What do you think it’s like to burn bodies for a living?
It’s not at all easy, I tell you.
A crematory operator’s duties include loading corpses into the crematory machines, scraping shards of bones out of the machines and most importantly, keeping each dead body’s parts separate. One of the grossest things about working in a crematorium is when they have to deal with the severely injured or decomposed bodies. The foul odor!
You remember that sinking feeling and fear when you are at a funeral or just in a cemetery? It’s actually far worse for the workers there than that is for you. I mean, imagine when they are handling the corpses, they must feel the worth of life. After all, it is a blessing as you only get to live once.
Now you see why it’s not so easy? If you still don’t believe it, we have some proof. A crematorium worker has shared some photos of the process. Oh, come on. Don’t be so insensitive. Check them out!
I worked for a crematorium for 4 years..learned a lot a about how precious life real is. Wanted to share for people curious.
WARNING: Some of these photos are quite disturbing. People who are sensitive to grotesque images should not view these.
The body would go into the machine and I would set the timer for 3hrs depending on the size of the person…naturally bigger people take longer as you need to burn the fat off first. This is done by catching the body on fire and turning the air circulation on in the hearth while shutting the machine down and letting the body burn naturally. If the body is not burned down to a normal size under 300lbs you run the risk of a out of control grease fire.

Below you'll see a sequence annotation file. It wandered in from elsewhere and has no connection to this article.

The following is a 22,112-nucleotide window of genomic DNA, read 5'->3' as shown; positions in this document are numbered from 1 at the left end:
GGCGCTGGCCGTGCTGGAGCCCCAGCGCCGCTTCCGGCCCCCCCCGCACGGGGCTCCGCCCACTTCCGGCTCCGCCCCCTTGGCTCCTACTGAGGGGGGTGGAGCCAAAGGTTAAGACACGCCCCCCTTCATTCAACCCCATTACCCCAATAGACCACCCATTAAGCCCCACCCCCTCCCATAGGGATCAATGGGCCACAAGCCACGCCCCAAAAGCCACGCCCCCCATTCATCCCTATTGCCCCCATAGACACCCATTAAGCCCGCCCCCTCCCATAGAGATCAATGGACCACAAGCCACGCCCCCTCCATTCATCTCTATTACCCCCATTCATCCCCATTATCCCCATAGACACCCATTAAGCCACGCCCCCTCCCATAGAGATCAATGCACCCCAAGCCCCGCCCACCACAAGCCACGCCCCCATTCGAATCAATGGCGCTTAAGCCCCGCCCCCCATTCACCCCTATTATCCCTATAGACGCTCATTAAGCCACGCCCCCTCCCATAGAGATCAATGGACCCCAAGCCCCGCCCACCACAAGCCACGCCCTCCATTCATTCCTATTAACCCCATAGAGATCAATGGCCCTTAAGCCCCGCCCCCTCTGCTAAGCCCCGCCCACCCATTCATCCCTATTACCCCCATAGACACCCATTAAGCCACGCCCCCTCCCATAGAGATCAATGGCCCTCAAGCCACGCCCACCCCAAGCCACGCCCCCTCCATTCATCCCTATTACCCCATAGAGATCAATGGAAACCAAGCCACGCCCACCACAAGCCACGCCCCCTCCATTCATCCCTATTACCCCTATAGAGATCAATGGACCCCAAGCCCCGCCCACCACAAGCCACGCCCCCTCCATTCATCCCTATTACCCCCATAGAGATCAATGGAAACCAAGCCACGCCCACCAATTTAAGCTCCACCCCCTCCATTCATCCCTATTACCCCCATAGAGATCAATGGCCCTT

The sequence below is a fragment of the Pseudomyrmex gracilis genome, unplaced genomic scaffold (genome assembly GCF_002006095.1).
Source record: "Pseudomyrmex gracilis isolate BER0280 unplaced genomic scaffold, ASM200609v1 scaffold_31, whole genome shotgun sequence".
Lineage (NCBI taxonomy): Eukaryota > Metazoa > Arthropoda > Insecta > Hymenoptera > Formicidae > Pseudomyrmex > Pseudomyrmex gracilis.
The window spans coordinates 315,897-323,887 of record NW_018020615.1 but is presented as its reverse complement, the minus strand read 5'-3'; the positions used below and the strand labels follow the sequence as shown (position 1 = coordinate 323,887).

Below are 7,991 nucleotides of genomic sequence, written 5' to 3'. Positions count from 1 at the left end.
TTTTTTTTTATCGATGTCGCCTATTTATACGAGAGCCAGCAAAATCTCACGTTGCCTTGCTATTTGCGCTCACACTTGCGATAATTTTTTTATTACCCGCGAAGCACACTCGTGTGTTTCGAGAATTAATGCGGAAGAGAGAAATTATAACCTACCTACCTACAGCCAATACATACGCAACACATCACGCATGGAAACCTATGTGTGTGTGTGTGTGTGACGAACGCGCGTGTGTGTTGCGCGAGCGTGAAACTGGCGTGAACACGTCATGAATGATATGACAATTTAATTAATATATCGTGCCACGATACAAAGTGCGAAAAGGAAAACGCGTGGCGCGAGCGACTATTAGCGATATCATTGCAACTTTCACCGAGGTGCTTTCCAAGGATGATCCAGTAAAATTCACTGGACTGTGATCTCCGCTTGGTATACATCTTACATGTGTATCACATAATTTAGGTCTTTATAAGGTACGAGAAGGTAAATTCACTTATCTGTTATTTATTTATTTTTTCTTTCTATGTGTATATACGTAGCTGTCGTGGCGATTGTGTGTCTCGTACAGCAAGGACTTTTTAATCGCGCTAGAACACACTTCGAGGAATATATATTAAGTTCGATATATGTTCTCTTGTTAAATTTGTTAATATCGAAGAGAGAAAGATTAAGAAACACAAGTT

Once the bones have been taken out of the machine(note the bones at this point are very brittle, the temperature used to cremate is around 1675 degrees..912.78 Celsius I think lol. They are checked for metal and what not. This is to make sure once the bones are ground no metal will mess up the machines. NOTE-the family has the right to ask for any metal/precious metals found back.
Spinal disks of a corpse.
He found a titanium femur bone while doing his checks for metal before the bones were ground up.
Here is the end-product of the hard work. This is finely ground powder of bones. And this goes into the urn which the family or the loved ones choose.
So how do you feel about life now?